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Wednesday, September 4, 2013

PERU NATIONAL DISH


PERU
Gastronomy has always been a huge part of the Peruvian lifestyle.
Each region's cuisine is not just subtly different - it's a whole new ball game. From the rich and sweet delights of the coast to the spicy treats and creamy cheeses of the highlands, there's a wealth of variation in Peruvian cooking that ensures there's always something new to try. It means that at every step on your holiday in Peru there is a new delicacy to check out, and the national dish is one of the "must-try" dish in your list while visiting Peru. 

Ceviche 

Peruvian Ceviche

Ceviche is a seafood dish popular in the coastal regions of the Americas, especially Central and South America. There is no dish more Peruvian than ‘Ceviche’. It is considered the national dish and thought of as unrivaled by any other dish anywhere else in the world, for the way it’s prepared and for its taste and with this, it gives Peru a place on the world map of gastronomy. The dish is typically made from fresh raw fish marinated in citrus juices, such as lemon or lime, and spiced with ají or chili peppers. Additional seasonings, such as chopped onions, salt, and coriander, may also be added. Ceviche is usually accompanied by side dishes that complement its flavors, such as sweet potato, lettuce, corn, avocado or plantain.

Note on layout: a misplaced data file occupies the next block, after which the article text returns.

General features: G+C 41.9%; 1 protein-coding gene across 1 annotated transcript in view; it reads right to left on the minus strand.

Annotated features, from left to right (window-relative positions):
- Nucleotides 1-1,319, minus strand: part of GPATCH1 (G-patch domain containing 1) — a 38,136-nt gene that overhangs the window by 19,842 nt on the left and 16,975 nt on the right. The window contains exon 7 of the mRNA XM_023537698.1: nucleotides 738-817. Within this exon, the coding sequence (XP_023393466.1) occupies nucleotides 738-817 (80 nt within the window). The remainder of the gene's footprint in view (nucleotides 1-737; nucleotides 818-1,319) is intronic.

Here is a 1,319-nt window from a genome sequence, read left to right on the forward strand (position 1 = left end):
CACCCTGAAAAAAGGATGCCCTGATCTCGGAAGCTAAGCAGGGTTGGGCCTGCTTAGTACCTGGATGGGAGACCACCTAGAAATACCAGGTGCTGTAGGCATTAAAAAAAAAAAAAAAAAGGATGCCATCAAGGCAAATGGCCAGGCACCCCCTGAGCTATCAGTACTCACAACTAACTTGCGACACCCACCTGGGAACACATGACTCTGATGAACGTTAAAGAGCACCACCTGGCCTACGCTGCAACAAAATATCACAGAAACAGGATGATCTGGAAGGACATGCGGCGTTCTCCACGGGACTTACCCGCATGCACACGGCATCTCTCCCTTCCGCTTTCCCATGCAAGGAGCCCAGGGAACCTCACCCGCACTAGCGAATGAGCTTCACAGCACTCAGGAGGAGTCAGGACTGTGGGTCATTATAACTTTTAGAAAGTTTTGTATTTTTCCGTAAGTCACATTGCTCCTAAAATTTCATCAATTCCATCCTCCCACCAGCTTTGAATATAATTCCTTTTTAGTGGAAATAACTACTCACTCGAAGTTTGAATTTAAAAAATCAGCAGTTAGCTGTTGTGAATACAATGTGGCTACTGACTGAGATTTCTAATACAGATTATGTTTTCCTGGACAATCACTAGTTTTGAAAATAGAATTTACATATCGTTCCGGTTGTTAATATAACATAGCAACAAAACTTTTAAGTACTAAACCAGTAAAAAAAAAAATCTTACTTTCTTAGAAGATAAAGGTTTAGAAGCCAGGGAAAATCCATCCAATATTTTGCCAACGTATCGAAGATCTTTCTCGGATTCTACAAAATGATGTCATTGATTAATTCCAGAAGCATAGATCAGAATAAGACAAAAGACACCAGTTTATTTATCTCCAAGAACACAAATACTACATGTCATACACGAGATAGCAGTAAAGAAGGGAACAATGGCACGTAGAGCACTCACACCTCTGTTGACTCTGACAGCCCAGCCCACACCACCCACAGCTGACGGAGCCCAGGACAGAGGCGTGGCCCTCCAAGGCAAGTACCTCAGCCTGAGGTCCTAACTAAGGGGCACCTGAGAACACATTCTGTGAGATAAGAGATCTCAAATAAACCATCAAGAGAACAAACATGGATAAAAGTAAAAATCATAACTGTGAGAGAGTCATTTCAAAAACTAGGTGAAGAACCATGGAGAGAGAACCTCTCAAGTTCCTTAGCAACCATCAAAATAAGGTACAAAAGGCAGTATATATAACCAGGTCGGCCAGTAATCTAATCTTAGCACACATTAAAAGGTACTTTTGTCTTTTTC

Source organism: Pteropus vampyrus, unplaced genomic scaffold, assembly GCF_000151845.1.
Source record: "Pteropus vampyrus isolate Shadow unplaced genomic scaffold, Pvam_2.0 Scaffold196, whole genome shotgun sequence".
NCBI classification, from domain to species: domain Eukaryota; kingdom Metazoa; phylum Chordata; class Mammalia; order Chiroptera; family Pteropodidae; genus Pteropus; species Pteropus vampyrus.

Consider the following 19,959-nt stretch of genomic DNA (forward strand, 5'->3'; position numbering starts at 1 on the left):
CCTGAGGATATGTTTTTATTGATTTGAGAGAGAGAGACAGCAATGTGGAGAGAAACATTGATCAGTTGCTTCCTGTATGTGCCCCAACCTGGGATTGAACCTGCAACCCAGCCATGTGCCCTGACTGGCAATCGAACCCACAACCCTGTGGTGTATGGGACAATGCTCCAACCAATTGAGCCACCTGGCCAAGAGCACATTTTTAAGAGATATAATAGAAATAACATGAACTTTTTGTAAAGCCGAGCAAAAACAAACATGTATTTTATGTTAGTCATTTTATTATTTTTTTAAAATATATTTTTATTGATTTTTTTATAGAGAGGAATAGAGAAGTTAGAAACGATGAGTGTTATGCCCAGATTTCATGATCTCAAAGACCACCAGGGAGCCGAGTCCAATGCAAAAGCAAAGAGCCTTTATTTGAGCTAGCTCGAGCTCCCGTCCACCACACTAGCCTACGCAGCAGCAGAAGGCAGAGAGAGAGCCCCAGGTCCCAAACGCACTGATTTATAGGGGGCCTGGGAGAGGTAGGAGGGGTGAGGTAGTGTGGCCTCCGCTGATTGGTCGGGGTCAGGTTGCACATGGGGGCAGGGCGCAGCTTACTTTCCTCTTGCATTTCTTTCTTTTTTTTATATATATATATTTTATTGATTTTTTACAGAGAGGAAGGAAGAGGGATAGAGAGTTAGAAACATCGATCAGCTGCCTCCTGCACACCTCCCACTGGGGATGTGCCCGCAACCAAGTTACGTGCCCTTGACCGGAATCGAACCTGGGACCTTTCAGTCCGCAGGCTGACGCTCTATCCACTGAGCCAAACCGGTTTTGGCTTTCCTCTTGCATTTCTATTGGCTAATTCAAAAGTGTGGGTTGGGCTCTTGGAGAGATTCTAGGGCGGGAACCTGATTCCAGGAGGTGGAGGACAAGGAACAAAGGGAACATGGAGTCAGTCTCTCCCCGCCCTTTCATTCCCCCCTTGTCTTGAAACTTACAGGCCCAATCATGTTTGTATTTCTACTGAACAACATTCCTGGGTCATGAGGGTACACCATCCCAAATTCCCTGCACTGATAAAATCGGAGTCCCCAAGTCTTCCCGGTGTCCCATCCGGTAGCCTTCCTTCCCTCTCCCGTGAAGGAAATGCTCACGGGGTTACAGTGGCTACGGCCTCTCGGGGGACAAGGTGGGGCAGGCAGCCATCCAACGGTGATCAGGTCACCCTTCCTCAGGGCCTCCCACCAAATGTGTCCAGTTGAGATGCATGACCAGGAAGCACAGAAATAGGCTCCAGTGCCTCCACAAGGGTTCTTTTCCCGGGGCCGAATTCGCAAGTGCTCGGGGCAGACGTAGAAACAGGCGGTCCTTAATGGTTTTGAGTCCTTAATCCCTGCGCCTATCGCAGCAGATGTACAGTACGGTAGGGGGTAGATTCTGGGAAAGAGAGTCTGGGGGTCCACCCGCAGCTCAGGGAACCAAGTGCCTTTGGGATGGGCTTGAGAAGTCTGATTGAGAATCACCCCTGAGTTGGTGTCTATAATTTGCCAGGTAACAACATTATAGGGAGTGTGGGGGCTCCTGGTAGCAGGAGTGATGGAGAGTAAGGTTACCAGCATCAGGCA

In Peru, ceviche has been declared to be part of Peru's "national heritage" and has even had a holiday declared in its honor. The classic Peruvian ceviche is composed of chunks of raw fish, marinated in freshly squeezed key lime or bitter orange (naranja agria) juice, with sliced onions, chili peppers, salt and pepper. Corvina or cebo (sea bass) was the fish traditionally used. The mixture was traditionally marinated for several hours and served at room temperature, with chunks of corn-on-the-cob, and slices of cooked sweet potato. 

Regional or contemporary variations include garlic, fish bone broth, minced Peruvian ají limo, or the Andean chili rocoto, toasted corn or cancha and yuyo (seaweed). A specialty of Trujillo is ceviche prepared from shark (tollo or tojo). Lenguado (sole) is often used in Lima. The modern version of Peruvian ceviche, which is similar to the method used in making Japanese sashimi, consists of fish marinated for a few minutes and served promptly. It was developed in the 1970s by Peruvian-Japanese chefs including Dario Matsufuji and Humberto Sato. Many Peruvian cevicherías serve a small glass of the marinade (as an appetizer) along with the fish, which is called leche de tigre or leche de pantera.

Source: [1] 


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